IRON MAN MARK VII
THE AVENGERS (HOT TOYS)
Alright, I’ve gotten to 250 reviews. Amazingly, people are still reading these things. I guess I don’t drone on too much, right? Well, it’s been another 50 reviews, which means it’s time for another “Deluxe Review.”
Once again, the figure is one of those produced by Hot Toys, producers of extremely high-end action figures. They like to pick up the licenses to super hero movies, so it was no surprise to see them pick up the license to The Avengers in 2012. Today I’ll be looking at a version of a character that has been HT’s bread and butter the last few years: Iron Man Mark VII!
THE FIGURE ITSELF
The Mark VII is a part of HT’s Movie Masterpiece Series, number 185 to be specific. He stands a little over 12 inches tall and features 68 points of articulation in his default set up. The figure is based on the Mark VII armor, which is the armor that Tony wears during the final battle in Avengers.
The Mark VII is different from most HT figures in that he is a fully sculpted figure, instead of relying on different materials for a costume. The Mark VII features an entirely new sculpt to accurately reflect the armor’s design in the movie. The sculpt is based on the 3D models of the suit created for the movie, so it should be pretty much spot on. However, there are a few areas that are noticeably off. The wrists are a tad too skinny, as are the elbows, which makes it hard to believe a person is actually inside the suit. Also, the eyes are just a tad too large to be accurate. It’s not terribly noticeable in person, but quite obvious in photos. Their only the slightest bit off, but it makes quite a difference at this scale. Those issues aside, the rest of the figure’s sculpt looks pretty much dead on.
The paintwork on the figure is phenomenal, but is once again different from most HT work. On this figure, it’s absolutely imperative that the paint be exactly on the mark, otherwise the figure won’t have the appropriate machined look to him. HT has pulled this off excellently, with nothing out of place. They’ve even added a few small dings and scratches to make the armor look slightly used. Everything looks really great!
The Mark VII includes a huge selection of accessories, even getting more than the usual HT faire. He features:
- An unmasked head w/ armored collar
- 6 interchangeable hands
- Extra wrist armor for repulsor hands
- Battle-damaged faceplate
- Battle-damaged chestplate
- Interchangeable arms with lasers deployed
- Battle-damaged shoulder pads
- 3 interchangeable sets of Thigh armor
- 2 Wrist rocket launchers
- 3 interchangeable sets of shoulder mounted armor
- A display stand
The unmasked head is not unexpected, as it has become the standard for a HT Iron Man release. Robert Downey Jr must have a difficult likeness to capture, as HT has never quite had his look down. This one ends up being a bit off the mark. It’s an odd case where it’s not a bad Tony Stark sculpt, but it has only a vague resemblance to the actor who plays him in the movies. I don’t hate it, but it’s not HT’s finest work. From a technical standpoint, it’s great. There’s some wonderful texture work, and it looks like a real person, just not the one they’re going for. The paint is up to HT’s usual standard, which is certainly nice to see. The collar piece slips fairly easily over the neck and the whole thing attaches to the MVII body without too much trouble.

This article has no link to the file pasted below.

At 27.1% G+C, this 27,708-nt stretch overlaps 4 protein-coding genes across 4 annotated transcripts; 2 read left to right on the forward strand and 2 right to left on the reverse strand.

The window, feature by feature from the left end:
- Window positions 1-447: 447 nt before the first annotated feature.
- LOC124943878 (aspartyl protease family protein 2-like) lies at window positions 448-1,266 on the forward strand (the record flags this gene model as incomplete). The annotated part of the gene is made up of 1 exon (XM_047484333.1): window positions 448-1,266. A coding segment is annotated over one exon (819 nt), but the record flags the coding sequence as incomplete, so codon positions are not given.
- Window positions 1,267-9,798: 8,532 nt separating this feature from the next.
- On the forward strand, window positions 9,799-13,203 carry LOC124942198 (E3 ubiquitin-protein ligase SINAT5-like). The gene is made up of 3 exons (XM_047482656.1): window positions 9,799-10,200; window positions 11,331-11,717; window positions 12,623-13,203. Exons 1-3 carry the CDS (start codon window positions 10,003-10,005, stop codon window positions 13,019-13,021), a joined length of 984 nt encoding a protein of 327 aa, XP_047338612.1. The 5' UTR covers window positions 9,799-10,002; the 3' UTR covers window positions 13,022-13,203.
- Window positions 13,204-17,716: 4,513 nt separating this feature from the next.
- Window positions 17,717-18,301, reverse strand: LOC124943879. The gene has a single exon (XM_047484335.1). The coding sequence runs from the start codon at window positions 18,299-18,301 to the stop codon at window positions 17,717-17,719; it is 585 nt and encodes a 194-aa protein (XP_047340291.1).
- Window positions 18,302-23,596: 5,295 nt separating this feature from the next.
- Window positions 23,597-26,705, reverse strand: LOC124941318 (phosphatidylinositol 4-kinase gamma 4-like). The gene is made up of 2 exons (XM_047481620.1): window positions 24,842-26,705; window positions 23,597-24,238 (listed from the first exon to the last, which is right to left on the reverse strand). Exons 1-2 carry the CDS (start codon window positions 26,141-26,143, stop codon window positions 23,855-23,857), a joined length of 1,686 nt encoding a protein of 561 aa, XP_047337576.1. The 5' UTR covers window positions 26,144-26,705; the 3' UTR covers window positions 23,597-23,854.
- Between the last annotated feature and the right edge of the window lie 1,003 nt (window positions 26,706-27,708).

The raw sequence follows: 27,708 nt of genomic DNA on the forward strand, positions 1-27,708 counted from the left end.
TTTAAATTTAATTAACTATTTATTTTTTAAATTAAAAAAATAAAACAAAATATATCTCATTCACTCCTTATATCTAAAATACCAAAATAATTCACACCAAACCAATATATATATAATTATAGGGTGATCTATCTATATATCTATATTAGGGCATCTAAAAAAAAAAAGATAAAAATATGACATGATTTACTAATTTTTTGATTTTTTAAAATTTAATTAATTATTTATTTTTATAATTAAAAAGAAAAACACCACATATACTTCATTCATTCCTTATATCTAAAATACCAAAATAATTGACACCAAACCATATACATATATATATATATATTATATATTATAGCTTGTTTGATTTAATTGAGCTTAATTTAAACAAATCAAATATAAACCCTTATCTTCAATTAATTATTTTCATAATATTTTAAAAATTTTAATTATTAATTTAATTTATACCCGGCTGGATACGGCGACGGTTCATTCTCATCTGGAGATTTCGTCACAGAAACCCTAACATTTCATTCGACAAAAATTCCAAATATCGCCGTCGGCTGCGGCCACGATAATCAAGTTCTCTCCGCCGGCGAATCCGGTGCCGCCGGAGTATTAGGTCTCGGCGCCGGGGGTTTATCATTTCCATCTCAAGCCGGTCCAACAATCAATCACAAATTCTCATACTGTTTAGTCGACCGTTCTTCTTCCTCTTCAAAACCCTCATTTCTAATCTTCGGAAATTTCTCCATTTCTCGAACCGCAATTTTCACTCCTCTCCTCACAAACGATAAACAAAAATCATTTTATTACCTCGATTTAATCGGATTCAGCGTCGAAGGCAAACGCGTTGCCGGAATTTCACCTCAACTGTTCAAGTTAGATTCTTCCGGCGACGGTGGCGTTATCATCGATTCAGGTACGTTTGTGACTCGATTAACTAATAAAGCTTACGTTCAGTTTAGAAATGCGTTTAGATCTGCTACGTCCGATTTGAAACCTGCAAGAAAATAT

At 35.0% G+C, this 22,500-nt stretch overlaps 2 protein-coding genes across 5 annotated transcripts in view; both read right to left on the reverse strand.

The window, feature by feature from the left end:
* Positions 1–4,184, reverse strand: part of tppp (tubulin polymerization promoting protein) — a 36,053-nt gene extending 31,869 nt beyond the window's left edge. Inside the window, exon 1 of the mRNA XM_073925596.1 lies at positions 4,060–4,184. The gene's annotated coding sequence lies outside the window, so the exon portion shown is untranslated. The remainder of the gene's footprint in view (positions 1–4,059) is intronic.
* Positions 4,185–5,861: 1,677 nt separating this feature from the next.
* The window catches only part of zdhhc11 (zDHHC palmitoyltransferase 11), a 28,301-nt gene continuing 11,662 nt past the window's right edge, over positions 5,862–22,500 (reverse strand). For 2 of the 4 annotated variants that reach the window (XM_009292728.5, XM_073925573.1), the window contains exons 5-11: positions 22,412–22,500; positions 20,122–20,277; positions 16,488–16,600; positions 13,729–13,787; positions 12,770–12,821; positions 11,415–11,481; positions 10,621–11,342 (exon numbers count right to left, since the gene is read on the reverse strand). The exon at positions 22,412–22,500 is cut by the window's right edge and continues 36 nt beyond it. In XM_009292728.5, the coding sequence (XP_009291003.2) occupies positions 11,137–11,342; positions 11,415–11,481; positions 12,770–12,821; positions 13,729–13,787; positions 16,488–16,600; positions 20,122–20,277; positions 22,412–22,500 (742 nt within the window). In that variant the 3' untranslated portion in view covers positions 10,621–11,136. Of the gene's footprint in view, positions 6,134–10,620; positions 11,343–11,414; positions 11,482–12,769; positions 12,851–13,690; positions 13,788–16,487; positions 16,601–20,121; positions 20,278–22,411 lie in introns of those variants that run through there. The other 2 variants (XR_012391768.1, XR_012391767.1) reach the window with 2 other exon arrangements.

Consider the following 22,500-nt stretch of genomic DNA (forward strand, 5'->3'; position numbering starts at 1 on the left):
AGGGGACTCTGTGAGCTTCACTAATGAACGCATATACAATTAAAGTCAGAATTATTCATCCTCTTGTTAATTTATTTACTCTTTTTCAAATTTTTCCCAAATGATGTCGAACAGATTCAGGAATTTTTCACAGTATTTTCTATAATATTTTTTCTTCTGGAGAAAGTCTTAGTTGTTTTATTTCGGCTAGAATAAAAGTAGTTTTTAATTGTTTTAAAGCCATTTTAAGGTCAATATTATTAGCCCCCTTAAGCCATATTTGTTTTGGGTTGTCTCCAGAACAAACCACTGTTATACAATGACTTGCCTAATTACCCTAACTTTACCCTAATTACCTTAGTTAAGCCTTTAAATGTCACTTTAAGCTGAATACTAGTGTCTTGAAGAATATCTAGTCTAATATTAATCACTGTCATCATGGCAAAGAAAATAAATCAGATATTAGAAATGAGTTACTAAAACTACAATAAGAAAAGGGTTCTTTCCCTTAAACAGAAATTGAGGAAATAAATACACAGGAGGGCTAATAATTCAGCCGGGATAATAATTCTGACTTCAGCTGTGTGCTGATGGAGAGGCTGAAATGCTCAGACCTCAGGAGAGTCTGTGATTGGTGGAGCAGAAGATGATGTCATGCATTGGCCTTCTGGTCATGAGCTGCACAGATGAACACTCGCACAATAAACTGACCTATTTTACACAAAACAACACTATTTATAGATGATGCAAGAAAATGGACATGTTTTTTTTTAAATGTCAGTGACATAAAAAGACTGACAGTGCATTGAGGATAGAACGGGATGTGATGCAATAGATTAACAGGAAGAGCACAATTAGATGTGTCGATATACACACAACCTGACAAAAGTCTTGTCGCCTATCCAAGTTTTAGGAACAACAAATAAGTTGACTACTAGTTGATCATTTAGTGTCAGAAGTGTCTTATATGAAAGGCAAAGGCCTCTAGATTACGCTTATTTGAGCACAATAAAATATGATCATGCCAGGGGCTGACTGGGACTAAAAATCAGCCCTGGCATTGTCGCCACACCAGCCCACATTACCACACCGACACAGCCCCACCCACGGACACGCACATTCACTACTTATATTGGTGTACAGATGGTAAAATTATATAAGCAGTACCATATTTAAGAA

There are six hands: two fists, two articulated, and two repulsor. All of them look great, and match the rest of the body wonderfully. I like the articulated ones in particular, as they provide the greatest variety of poses. The repulsor hands have been specially sculpted to allow you to depict Iron Man with his hands in blast mode as shown in lots of promotional material, and they have their own set of wrist plates to aid in this effect.
The figure also includes several pieces to allow him to be displayed in a “Battle-Damaged” mode. These pieces range from simple repaints of normal pieces to complete resculpts. They swap out with relative ease, and look pretty good when in place.
The thigh and shoulder armor come in three possible sets: closed, fully deployed, and removed. The closed is what the figure comes wearing, as they depict the default look. The deployed fit well with the Battle-Damaged set-up, for that middle of the battle look, and the removed allow for the figure to be streamlined. All of the pieces swap out pretty easily, though they’ve also included a small tool to help remove the pieces without risk of damage.
Lastly, Tony includes a basic display stand with Mark VII printed on the front and the Avengers logo on the base. It’s a simple piece, but it helps connect him with the rest of the figures from the set.
THE ME HALF OF THE EQUATION
Like most of my other HT figures, the Mark VII was ordered via Sideshow Toys’ website. I had not initially planned on picking this figure up, as I had intended to make do with my earlier Mech Test Tony Stark from the first Iron Man. However, as I got further into the Avengers line, I realized that the display wouldn’t look right without a proper Iron Man. So, I waited until I was certain I’d have the money and placed a pre-order for the Mark VII. I’m glad I decided to go for it. The figure was definitely on the expensive side, even for a HT figure, but I honestly feel he was worth it. He’s the best version of the character available, and he has a lot of display options to keep things interesting. And the truth is, he is Iron Man…